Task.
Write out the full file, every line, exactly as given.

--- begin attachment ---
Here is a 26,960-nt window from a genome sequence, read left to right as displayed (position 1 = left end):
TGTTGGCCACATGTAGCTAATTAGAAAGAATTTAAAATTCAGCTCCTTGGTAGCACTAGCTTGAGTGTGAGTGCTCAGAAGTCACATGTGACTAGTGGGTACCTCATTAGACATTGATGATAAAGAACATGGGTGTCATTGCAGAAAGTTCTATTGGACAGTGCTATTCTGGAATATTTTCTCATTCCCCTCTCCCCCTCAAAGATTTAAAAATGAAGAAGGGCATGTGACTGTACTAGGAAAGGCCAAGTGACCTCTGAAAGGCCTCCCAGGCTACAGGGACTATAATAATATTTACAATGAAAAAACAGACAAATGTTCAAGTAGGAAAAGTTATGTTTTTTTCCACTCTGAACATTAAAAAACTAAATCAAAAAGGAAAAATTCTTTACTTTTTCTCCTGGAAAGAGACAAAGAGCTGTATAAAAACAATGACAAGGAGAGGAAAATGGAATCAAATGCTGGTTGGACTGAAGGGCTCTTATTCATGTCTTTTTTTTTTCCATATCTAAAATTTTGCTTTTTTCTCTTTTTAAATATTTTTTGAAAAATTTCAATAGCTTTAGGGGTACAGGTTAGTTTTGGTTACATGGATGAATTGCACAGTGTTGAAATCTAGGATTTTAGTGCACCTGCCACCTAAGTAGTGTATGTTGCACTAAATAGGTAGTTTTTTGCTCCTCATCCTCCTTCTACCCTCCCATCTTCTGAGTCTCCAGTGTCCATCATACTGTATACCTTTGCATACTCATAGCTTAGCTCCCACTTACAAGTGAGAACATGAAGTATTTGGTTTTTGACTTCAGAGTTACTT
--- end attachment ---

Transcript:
Here is a 26,960-nt window from a genome sequence, read left to right as displayed (position 1 = left end):
TGTTGGCCACATGTAGCTAATTAGAAAGAATTTAAAATTCAGCTCCTTGGTAGCACTAGCTTGAGTGTGAGTGCTCAGAAGTCACATGTGACTAGTGGGTACCTCATTAGACATTGATGATAAAGAACATGGGTGTCATTGCAGAAAGTTCTATTGGACAGTGCTATTCTGGAATATTTTCTCATTCCCCTCTCCCCCTCAAAGATTTAAAAATGAAGAAGGGCATGTGACTGTACTAGGAAAGGCCAAGTGACCTCTGAAAGGCCTCCCAGGCTACAGGGACTATAATAATATTTACAATGAAAAAACAGACAAATGTTCAAGTAGGAAAAGTTATGTTTTTTTCCACTCTGAACATTAAAAAACTAAATCAAAAAGGAAAAATTCTTTACTTTTTCTCCTGGAAAGAGACAAAGAGCTGTATAAAAACAATGACAAGGAGAGGAAAATGGAATCAAATGCTGGTTGGACTGAAGGGCTCTTATTCATGTCTTTTTTTTTTCCATATCTAAAATTTTGCTTTTTTCTCTTTTTAAATATTTTTTGAAAAATTTCAATAGCTTTAGGGGTACAGGTTAGTTTTGGTTACATGGATGAATTGCACAGTGTTGAAATCTAGGATTTTAGTGCACCTGCCACCTAAGTAGTGTATGTTGCACTAAATAGGTAGTTTTTTGCTCCTCATCCTCCTTCTACCCTCCCATCTTCTGAGTCTCCAGTGTCCATCATACTGTATACCTTTGCATACTCATAGCTTAGCTCCCACTTACAAGTGAGAACATGAAGTATTTGGTTTTTGACTTCAGAGTTACTT